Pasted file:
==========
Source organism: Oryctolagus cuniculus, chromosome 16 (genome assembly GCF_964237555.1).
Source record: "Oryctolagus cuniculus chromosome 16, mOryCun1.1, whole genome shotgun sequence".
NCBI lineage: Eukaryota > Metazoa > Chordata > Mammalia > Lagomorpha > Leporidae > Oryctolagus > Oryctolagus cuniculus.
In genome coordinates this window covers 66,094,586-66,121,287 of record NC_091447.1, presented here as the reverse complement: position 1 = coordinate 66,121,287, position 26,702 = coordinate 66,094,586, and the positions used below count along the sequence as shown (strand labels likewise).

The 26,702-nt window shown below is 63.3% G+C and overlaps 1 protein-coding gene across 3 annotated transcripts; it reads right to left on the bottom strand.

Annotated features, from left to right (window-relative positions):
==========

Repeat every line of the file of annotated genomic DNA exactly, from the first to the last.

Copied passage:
Source organism: Oryctolagus cuniculus, chromosome 16 (genome assembly GCF_964237555.1).
Source record: "Oryctolagus cuniculus chromosome 16, mOryCun1.1, whole genome shotgun sequence".
NCBI lineage: Eukaryota > Metazoa > Chordata > Mammalia > Lagomorpha > Leporidae > Oryctolagus > Oryctolagus cuniculus.
In genome coordinates this window covers 66,094,586-66,121,287 of record NC_091447.1, presented here as the reverse complement: position 1 = coordinate 66,121,287, position 26,702 = coordinate 66,094,586, and the positions used below count along the sequence as shown (strand labels likewise).

The 26,702-nt window shown below is 63.3% G+C and overlaps 1 protein-coding gene across 3 annotated transcripts; it reads right to left on the bottom strand.

Annotated features, from left to right (window-relative positions):